The only secret about this cleanser is how utterly ordinary and boring it is. Actually, given the price the formula is downright insulting. This mineral oil-and wax-based moisturizer lacks anything state-of-the-art for skin. There are no antioxidants, skin-repairing ingredients, or cell-communicating ingredients but there is lots of fragrance. What a shame fragrance isn’t skin care! In fact, fragrance is a problem for all skin types (see More Info to find out why). You would be far better off using just plain mineral oil (it’s the first ingredient in this product) if you prefer an oil-based cleanser.
This product contains two extracts of lilies, one from the Nile and the other from India. As exotic as this might sound they have no properties that are helpful for skin. Even if they did, the amount this contains is infinitesimal.
Daily use of products that contain a high amount of fragrance, whether the fragrant ingredients are synthetic or natural, causes chronic irritation that can damage healthy collagen production, lead to or worsen dryness, and impair your skin’s ability to heal. Fragrance-free is the best way to go for all skin types. If fragrance in your skin-care products is important to you, it should be a very low amount to minimize the risk to your skin (Sources: Inflammation Research, December 2008, pages 558–563; Skin Pharmacology and Physiology, June 2008, pages 124–135 and November-December 2000, pages 358–371; Journal of Investigative Dermatology, April 2008, pages 15–19; Journal of Cosmetic Dermatology, March 2008, pages 78–82; Mechanisms of Ageing and Development, January 2007, pages 92–105; and British Journal of Dermatology, December 2005, pages S13–S22).
The successive transformations of this Radiance Gel release their make-up removal properties to thoroughly cleanse the skin in a few moments, smoothing away signs of fatigue while respecting the skin’s natural balance.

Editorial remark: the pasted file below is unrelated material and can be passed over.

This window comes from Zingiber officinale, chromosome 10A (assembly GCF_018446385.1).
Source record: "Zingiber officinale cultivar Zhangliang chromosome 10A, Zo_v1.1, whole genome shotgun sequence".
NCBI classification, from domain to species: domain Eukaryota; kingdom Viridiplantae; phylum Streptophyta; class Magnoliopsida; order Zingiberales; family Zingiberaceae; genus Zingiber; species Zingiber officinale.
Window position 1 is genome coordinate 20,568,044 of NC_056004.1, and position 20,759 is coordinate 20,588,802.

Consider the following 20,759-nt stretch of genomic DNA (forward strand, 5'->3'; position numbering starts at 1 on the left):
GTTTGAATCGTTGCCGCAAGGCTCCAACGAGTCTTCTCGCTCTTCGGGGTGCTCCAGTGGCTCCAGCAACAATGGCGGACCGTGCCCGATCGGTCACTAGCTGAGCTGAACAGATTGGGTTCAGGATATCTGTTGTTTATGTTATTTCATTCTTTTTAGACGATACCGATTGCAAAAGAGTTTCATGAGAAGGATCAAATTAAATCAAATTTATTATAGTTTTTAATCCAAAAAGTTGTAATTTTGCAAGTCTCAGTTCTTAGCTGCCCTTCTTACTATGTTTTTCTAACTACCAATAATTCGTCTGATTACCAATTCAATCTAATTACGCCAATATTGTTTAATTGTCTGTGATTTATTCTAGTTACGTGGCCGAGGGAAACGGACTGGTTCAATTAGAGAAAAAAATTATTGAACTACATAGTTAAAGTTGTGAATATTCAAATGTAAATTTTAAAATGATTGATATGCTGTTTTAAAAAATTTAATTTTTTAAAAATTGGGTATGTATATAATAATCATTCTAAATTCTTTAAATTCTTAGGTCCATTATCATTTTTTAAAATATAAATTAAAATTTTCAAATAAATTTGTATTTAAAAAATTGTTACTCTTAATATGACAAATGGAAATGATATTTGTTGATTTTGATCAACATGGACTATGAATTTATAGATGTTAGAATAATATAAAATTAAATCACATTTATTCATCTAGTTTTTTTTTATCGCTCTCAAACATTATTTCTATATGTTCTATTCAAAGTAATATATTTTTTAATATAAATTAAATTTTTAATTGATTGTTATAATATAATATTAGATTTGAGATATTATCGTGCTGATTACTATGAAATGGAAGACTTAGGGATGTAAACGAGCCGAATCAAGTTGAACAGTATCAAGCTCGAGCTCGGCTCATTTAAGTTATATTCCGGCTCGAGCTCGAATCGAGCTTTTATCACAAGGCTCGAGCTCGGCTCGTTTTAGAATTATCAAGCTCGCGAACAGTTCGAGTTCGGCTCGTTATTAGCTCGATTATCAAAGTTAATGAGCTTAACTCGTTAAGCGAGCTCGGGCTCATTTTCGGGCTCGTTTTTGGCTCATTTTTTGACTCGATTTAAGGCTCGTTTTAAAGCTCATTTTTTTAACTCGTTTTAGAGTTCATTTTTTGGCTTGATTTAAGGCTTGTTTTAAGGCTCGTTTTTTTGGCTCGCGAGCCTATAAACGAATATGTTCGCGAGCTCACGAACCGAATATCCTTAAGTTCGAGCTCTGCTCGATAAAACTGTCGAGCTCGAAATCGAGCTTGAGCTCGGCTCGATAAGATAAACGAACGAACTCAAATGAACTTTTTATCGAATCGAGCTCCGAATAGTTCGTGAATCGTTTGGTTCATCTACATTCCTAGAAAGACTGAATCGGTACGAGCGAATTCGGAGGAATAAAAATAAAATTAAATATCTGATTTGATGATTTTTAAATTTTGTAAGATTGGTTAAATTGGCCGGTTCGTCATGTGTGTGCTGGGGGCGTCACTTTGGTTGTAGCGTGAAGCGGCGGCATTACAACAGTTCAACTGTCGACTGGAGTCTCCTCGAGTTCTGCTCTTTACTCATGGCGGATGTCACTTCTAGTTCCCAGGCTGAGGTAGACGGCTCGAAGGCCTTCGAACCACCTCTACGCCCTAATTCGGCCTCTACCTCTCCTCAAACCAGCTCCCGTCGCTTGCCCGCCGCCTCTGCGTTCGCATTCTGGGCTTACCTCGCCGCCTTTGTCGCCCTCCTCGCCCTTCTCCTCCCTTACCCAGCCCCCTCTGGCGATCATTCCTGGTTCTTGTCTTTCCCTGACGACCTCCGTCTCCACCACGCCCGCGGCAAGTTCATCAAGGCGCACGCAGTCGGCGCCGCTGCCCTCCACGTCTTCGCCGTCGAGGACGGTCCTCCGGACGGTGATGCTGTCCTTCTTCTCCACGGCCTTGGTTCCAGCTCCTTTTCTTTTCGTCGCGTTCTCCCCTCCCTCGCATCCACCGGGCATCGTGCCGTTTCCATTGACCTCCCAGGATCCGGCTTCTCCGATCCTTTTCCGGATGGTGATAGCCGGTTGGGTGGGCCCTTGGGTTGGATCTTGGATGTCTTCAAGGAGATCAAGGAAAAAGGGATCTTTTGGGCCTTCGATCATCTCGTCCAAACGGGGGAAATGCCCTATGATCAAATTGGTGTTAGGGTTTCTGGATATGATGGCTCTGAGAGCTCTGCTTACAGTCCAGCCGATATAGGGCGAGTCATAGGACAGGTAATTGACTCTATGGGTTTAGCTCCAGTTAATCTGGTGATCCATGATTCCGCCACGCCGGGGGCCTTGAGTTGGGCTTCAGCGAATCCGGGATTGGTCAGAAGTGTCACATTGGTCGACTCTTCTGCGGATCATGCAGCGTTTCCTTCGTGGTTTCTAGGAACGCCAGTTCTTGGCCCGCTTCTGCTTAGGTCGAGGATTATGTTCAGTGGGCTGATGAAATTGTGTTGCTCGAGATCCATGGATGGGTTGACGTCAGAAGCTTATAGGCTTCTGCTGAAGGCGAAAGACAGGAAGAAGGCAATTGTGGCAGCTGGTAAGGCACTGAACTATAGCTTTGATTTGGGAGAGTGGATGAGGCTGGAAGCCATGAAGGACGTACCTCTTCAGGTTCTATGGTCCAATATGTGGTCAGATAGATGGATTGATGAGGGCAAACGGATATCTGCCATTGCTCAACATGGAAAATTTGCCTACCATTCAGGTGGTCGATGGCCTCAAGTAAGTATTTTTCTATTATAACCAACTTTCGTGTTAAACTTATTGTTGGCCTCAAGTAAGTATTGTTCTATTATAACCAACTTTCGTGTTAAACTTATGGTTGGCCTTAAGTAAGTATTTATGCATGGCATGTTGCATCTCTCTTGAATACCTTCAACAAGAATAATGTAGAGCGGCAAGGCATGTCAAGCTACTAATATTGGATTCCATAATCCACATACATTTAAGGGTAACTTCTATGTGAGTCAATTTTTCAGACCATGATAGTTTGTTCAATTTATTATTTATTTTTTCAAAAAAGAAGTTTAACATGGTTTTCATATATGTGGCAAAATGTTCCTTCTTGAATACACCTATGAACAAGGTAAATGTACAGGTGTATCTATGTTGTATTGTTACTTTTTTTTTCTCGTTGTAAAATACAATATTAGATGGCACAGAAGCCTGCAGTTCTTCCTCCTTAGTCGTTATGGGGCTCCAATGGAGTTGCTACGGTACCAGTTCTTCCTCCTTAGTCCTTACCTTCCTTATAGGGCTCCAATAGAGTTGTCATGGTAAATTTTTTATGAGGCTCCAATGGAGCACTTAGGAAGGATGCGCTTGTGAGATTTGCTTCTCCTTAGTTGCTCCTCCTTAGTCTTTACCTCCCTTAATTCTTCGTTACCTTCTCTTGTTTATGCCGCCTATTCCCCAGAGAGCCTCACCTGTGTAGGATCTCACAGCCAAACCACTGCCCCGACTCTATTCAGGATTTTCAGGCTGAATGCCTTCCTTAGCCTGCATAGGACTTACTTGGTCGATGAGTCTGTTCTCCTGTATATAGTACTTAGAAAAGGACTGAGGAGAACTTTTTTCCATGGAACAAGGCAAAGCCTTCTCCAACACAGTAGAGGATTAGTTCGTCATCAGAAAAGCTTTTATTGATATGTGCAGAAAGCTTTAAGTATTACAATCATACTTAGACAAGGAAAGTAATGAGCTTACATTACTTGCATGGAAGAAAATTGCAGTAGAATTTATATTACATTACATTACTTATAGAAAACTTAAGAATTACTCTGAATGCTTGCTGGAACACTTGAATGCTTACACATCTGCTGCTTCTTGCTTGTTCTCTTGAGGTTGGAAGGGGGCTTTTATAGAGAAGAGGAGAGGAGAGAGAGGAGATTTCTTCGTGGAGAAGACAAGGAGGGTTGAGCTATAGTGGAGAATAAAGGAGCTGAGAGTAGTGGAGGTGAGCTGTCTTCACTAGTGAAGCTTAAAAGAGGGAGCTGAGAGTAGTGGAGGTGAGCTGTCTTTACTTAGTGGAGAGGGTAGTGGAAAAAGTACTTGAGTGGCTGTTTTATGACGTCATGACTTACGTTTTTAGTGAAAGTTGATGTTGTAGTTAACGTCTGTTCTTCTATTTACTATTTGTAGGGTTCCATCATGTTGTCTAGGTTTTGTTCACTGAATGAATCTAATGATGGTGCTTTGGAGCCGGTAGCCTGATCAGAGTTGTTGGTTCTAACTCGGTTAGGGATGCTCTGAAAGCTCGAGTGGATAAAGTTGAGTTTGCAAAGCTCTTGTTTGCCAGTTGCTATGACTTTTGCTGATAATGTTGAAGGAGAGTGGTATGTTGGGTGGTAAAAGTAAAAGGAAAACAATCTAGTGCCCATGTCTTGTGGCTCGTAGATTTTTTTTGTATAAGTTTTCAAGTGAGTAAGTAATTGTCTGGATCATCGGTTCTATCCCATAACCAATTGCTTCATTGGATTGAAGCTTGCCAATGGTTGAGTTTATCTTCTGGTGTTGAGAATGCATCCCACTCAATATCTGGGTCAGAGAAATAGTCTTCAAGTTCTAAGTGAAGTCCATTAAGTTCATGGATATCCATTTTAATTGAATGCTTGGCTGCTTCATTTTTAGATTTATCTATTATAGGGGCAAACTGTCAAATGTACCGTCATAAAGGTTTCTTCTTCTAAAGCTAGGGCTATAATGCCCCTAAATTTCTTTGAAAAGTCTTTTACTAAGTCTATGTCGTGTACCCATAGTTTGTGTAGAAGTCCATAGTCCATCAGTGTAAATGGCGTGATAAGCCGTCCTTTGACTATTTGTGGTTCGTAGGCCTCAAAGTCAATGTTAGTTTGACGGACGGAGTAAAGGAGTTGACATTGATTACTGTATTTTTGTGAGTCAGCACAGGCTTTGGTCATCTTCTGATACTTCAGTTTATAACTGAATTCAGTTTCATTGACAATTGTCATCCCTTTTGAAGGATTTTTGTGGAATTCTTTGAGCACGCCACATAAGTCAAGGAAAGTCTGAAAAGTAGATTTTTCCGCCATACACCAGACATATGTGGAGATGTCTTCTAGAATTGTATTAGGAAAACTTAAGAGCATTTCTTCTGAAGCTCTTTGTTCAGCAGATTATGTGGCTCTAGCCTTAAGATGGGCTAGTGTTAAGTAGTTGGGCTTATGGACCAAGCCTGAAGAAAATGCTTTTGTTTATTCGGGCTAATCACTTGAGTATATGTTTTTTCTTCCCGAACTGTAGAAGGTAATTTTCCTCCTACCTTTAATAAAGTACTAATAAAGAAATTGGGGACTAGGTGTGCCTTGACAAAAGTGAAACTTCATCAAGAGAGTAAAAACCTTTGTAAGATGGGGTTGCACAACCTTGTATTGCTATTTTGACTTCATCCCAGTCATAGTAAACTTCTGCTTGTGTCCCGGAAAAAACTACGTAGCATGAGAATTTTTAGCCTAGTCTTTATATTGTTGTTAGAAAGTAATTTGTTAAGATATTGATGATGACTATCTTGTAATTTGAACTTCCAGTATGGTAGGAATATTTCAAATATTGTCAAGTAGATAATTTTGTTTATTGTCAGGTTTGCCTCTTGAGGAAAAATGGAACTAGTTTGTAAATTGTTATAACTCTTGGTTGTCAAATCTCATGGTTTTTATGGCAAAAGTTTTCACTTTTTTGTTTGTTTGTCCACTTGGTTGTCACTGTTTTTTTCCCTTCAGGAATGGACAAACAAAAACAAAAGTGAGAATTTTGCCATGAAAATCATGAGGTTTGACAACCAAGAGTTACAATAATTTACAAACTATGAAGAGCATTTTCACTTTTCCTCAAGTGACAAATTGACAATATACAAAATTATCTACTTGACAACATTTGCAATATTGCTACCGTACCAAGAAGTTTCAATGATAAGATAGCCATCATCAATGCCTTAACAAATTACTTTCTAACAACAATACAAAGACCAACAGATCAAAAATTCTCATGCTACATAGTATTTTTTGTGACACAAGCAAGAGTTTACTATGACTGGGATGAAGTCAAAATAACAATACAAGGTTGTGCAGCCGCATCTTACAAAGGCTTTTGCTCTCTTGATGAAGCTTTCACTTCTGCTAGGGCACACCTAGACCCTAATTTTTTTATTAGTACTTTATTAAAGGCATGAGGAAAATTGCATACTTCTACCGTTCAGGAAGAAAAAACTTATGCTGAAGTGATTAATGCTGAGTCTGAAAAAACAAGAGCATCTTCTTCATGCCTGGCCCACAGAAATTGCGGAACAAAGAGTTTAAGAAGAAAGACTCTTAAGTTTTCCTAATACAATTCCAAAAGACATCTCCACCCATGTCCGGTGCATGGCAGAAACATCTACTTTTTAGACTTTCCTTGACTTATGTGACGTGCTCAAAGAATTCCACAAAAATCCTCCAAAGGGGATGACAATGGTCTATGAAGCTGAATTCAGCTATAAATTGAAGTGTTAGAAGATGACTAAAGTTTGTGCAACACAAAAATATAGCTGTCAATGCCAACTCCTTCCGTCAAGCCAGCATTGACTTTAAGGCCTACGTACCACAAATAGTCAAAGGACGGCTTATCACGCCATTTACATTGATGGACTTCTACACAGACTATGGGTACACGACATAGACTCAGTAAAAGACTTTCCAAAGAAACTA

Paraffinum Liquidum (Mineral Oil), Ethylhexyl Stearate, PEG-20 Glyceryl Triisostearate, Caprylyl Methicone, PEG-20 Glyceryl Isostearate, Disteardimonium Hectorite, Aqua (Water), Caprylic/Capric Triglyceride, Propylene Carbonate, Parfum (Fragrance), Phenoxyethanol, Magnesium PCA, Xylose, Tocopheryl Acetate, Alpha-Isomethyl Ionone, Linalool, Citronellol, Butylphenyl Methylpropional, Mica, Geraniol, BHT, Limonene, Ci 77891 (Titanium Dioxide), Benzyl Salicylate, Farnesol, Cinnamyl Alcohol, Ci 77491 (Iron Oxides, Nelumbo Nucifera Flower Water, Nymphaea Coerulea Flower Water
Strengths: Lavish packaging (if that appeals to you); a good mascara; some excellent lipsticks.
Weaknesses: Very expensive; over-reliance on jar packaging; pervasive fragrance; overall mediocre to just plain bad skincare.
Guerlain's Paris pedigree, having evolved from a centuries-old fragrance house to a "lifestyle" line that prides itself on luxurious indulgences that promise to beautify (and perfume) almost every inch of you, still manages to hook plenty of unsuspecting women. Yet behind all of the enticing names and extraordinary claims lie some of the most unremarkable, overpriced skin-care products available. It may sound luxurious to find that gold is included in some of their formulations, unless you happen to know that when it's applied topically, gold is simply a potent allergen; there is no research showing it to have any effect on wrinkles or aging.
Guerlain's skin-care products contain a preponderance of ordinary cosmetic ingredients, with only a smattering of antioxidants, skin-identical ingredients, and anti-irritants, and most of these elegant ingredients are hindered by jar packaging. It's one thing to spend more than you need to on a skin-care routine, but at least if you decide to do so you should shop the overpriced lines that will reward you with far better formulations than what Guerlain offers. Guerlain is the very definition of style usurping substance. For example, there are dozens and dozens of moisturizers in this line that are at best described as mediocre and out of date, while the sunscreens have issues of their own, including low SPF ratings and potentially insufficient UVA protection due to smaller-than-usual amounts of avobenzone. And despite the specialty claims they make for each product grouping, repetitive formulations are the hallmark of the Guerlain line—too bad not a single moisturizer or serum formula comes close to beating the competition; more often than not they fail miserably.
Guerlain has been under the ownership of Sephora parent company Louis Vuitton-Moet-Hennessy since 1994, and is available in many Sephora boutiques.
For more information about Guerlain, visit www.guerlain.com.
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